We caught up with Mille Kendall MBE ahead of her appearance at Stylus presents Decoded Future London to talk beauty commerce, innovation in the industry and the British Beauty Council.
Please introduce yourself and talk through your background.
My name is Millie Kendall MBE I am the CEO at the British Beauty Council and Director at BeautyMART and it’s sister PR agency BRANDstand Communcations.
After leaving school at 15, I began work as an apprentice at Toni & Guy. Forging an initial career in the hair industry, I continued my time at Toni & Guy in London before moving to New York to work for Bumble & Bumble.
At Bumble & Bumble, I found my true calling in beauty through professional make-up brands including M.A.C., William Tuttle and Il Makkiage. My enthusiasm for make-up marked me out as a potential talent for the then unheard of Japanese make-up brand, Shu Uemura. My proactive and entrepreneurial approach was recognized by Mr Shu Uemura himself and he offered me the opportunity to take the brand to Europe, launching in Harvey Nichols, London in 1990 and afterwards across the continent. Instrumental in the successful launch of Space NK as a beauty boutique, Shu Uemura was the first beauty brand in Space NK, which was originally a fashion and accessories store, proving the non department store model for premium beauty brands.
Not long after, my capabilities were spotted by Aveda who were keen to enter the UK market, so I set up my own PR and consultancy firm to launch Aveda as well as manage PR and marketing for a host of other brands. At 23, I recognized the potential in working alongside make-up artists to promote their work backstage and in magazines. I was an early advocate of working with hairdressers and make-up artists to promote their chosen brands.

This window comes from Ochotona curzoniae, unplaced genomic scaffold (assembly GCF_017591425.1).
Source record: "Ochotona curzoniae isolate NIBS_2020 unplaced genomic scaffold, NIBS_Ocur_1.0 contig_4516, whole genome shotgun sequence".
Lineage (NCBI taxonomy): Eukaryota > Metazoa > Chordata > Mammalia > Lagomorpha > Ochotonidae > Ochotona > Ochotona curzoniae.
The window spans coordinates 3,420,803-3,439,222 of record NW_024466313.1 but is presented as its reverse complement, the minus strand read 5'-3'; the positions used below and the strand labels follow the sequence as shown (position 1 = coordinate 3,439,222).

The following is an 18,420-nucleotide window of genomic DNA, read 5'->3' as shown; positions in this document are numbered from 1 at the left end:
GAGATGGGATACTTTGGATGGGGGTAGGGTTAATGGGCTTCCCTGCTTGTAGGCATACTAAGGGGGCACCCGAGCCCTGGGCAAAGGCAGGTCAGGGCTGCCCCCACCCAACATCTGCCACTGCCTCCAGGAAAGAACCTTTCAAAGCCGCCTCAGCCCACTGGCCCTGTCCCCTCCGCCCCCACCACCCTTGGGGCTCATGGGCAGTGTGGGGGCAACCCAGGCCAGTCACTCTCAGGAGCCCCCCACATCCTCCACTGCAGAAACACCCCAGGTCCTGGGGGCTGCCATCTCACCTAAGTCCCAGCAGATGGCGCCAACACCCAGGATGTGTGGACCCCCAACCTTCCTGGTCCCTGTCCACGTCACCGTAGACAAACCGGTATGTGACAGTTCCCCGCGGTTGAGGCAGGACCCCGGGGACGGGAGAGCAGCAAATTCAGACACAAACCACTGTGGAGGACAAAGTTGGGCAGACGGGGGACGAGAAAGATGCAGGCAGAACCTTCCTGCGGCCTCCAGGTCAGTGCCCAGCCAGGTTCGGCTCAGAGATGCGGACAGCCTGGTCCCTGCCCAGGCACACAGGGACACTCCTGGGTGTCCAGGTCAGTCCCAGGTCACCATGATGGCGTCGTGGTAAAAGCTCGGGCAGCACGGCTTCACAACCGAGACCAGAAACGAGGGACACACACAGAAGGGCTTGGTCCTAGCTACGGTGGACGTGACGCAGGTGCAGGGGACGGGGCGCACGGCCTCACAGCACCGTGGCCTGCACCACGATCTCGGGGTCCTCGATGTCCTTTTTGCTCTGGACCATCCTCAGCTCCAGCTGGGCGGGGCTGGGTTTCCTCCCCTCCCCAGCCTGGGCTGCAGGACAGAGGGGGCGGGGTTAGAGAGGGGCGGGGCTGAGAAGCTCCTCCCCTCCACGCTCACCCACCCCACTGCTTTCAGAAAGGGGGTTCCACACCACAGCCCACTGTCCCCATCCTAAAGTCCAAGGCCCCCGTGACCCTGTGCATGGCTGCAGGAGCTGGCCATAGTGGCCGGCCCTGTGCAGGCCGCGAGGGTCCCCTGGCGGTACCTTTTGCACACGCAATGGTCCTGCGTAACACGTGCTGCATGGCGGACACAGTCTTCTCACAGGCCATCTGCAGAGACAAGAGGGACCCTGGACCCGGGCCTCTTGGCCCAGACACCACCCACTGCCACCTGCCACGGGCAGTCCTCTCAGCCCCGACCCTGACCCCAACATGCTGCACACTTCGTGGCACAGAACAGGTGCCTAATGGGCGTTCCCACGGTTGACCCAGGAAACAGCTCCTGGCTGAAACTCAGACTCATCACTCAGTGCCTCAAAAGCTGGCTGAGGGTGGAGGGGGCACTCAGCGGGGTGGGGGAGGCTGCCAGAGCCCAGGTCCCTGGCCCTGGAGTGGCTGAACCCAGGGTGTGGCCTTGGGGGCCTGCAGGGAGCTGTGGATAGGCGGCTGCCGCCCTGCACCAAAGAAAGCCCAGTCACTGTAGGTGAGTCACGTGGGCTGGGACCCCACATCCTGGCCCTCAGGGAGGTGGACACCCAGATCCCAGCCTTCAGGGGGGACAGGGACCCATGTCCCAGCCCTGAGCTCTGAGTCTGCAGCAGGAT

In 1990, I met Ruby Hammer and after a friendship and strong working relationship in the industry, we went on to launch Ruby & Millie in 1998. It was the first mid priced make-up brand to cut across existing price and brand perception barriers, launching first in Harvey Nichols then Selfridges and simultaneously going on to retail successfully in Boots. Today, this remains a modern retail growth strategy but back in the ‘90s it was a completely unique concept. In 2007, Ruby and I were awarded MBEs for their services to the cosmetic industry.
When I moved back to London in 2009, having lived in LA for several years, I reconnected with Anna-Marie Solowij. We had remained in touch over the years, having originally met at the Shu Uemura counter in Harvey Nichols, and had always had a likeminded approach to the industry. Frustrated that the method of retailing beauty products hadn’t changed in decades, despite consumers shopping very differently with increasing globalisation and the advent of online, we launched our own concept – BeautyMART. A disruptive and ground-breaking approach to beauty retail, BeautyMART was the first beauty boutique in store and online, curated by an editor, featuring a mix of globally- sourced products from across multi price points to offer a more democratic choice for the customer. BeautyMART paved the way for this new retail approach now emulated across the globe.